My biggest beef with the European Union has always been the way it stifles consumer-friendly innovation in the interests of incumbent businesses and organisations. Yesterday’s victory for Sir James Dyson at the European General Court lays bare an especially shocking example. Dyson’s case, which has taken five years in the courts, reveals just how corrupt ... Continue reading
Government and Institutions
On Tuesday of last week, the European Union and Japan signed an Economic Partnership Agreement (EPA). Following over four years of negotiation, the EPA covers 600 million people and an impressive third of global GDP. In an atmosphere of increasing trade barriers, this provides some relief for the global trading system. The EPA removes Japanese ... Continue reading
Government and Institutions
This wasn’t a lazy half-hearted reshuffle, Theresa May was imposing her own stamp on government. Rather than going for continuity, she was ruthless in personnel changes. Initially, it started to look as though the Prime Minister might even be overhauling our outdated Whitehall structure too. The appointments of Liam Fox to oversee international trade and ... Continue reading
Government and Institutions
Predictably, those who demand more government spending both when the economy is doing well and badly are calling for increases to see off any potential post-Brexit slowdown. “Infrastructure spending” is the call of the day, with masses of supposed “shovel-ready projects” with high returns apparently lying around for the government to undertake. Unfortunately, in the ... Continue reading
Education
Last week’s decision by the House of Commons Education Committee not to endorse the appointment of Amanda Spielman as Ofsted Head raises important questions. Teaching unions have pointed to Ms Spielman’s lack of teaching experience. In partial defence, she does know her way around education, having amongst other things been involved with the Ark academy ... Continue reading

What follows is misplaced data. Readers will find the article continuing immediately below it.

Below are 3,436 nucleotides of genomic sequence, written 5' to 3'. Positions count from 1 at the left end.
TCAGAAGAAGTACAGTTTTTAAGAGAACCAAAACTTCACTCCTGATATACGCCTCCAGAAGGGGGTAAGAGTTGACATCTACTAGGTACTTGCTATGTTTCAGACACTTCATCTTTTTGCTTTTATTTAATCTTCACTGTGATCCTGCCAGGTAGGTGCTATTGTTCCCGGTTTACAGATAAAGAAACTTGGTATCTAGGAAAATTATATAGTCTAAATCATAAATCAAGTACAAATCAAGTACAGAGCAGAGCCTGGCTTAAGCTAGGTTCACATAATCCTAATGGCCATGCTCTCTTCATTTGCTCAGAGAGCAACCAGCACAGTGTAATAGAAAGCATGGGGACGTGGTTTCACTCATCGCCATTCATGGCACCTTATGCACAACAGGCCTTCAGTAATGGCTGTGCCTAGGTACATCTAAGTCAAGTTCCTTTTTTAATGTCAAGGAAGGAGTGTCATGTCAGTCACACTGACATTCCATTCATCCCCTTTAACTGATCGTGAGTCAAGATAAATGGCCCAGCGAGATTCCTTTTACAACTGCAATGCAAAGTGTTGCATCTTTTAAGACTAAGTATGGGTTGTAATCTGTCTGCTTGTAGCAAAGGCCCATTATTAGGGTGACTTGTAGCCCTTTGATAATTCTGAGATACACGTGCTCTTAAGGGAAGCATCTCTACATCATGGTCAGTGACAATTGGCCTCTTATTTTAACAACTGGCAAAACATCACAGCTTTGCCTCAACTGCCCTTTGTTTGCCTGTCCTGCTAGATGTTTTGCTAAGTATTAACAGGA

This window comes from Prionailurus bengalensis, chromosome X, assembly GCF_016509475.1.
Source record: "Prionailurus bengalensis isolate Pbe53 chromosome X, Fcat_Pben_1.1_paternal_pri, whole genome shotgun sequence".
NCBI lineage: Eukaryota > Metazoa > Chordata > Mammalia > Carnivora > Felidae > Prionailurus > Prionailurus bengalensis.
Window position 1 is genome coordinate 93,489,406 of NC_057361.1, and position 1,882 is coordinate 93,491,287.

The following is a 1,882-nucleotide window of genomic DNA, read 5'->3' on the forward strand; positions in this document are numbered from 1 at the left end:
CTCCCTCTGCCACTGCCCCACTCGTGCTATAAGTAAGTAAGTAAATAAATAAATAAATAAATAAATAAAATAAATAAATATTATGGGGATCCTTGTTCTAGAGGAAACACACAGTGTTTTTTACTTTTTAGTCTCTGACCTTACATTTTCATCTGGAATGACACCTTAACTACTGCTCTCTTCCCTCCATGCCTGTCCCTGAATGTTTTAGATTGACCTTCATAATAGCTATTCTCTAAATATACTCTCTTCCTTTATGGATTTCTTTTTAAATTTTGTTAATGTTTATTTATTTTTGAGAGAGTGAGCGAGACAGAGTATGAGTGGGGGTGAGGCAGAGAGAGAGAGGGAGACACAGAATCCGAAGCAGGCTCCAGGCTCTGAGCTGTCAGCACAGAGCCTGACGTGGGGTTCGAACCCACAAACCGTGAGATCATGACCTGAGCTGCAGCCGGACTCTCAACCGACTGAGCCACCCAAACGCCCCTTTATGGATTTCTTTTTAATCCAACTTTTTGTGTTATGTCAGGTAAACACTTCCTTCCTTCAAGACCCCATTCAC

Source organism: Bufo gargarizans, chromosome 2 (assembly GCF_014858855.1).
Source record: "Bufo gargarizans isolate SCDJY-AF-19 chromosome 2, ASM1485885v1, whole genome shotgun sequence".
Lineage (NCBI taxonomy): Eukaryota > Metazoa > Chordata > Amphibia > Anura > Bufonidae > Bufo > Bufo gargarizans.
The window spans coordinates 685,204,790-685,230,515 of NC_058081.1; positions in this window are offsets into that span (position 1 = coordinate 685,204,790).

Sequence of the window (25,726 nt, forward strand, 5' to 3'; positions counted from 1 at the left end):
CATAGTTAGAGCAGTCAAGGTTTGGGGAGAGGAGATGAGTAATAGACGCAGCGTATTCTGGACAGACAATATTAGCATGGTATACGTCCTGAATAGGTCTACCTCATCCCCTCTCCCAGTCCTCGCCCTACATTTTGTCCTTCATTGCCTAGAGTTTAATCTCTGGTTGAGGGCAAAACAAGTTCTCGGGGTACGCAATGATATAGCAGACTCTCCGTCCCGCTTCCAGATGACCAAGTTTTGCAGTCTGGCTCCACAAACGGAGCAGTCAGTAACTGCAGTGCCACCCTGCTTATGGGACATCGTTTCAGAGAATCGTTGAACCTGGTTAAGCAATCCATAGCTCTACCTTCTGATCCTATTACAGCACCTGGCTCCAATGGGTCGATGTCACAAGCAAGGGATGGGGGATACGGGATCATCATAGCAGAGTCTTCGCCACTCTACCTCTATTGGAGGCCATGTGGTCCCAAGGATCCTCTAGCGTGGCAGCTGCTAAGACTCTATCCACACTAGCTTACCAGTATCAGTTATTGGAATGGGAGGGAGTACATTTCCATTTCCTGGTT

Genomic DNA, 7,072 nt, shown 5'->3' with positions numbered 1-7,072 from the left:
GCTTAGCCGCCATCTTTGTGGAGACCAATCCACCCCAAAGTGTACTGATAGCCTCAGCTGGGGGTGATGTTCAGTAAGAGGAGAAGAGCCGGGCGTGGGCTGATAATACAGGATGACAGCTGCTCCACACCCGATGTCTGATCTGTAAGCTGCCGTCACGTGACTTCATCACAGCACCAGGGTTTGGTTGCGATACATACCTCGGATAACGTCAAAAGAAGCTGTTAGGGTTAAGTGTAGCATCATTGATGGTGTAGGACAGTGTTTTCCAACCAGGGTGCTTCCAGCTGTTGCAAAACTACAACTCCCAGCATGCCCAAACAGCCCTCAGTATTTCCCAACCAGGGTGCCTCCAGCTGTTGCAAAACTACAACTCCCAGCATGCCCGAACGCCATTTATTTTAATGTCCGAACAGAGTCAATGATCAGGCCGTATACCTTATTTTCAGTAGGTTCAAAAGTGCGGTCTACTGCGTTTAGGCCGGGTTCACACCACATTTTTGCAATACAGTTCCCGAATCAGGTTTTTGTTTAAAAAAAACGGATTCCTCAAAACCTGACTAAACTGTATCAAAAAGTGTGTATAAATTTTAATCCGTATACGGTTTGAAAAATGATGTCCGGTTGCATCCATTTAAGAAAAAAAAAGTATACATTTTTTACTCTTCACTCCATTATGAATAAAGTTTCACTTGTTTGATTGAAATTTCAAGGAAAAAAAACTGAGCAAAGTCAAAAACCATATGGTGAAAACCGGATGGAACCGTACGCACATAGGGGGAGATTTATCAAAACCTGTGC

Housing and Planning

Rent controls are a bit like communism, in the sense that they can never ‘fail’, in the eyes of their supporters – they can only be ‘badly implemented’. Rent controls have worsened the situation of tenants in New York, or in Stockholm? According to the true believers, that tells us nothing whatsoever about rent controls ... Continue reading
Regulation

A BBC investigation shows that the number of public toilets has continued to fall, with nearly 1,800 closing nationwide in the last 10 years. There is no legal obligation on councils to provide conveniences, and closing them is often an easy way to save money when cash is short. London’s provision is now abysmal, with ... Continue reading
Monetary Policy

The Institute for International Finance has just released an interesting briefing paper on the trends in risk-weighted assets (RWA) among major banks before and after the financial crisis. RWA is the main measure of risk mandated by the Basel Committee, the forum of central bank supervisors charged with global standard-setting to achieve financial stability. The ... Continue reading
Energy and Environment

On 17 March 2016 the Competition and Markets Authority (CMA) published its Provisional Decision on Remedies in its investigation of the energy market. The following is a summary of the concerns expressed by five former GB energy regulators (Stephen Littlechild, Sir Callum McCarthy, Eileen Marshall, Stephen Smith and Claire Spottiswoode). Their 11 April response to ... Continue reading
Government and Institutions
Benjamin Wrench recently wrote a paper titled Risk and Reward: why the EU separates risk from reward and what this means for the City. This blog post is a rough transcript of Prof Booth’s remarks at the launch event. I very much welcome Benjamin Wrench’s paper. An assumption seems to have passed into all discourse about ... Continue reading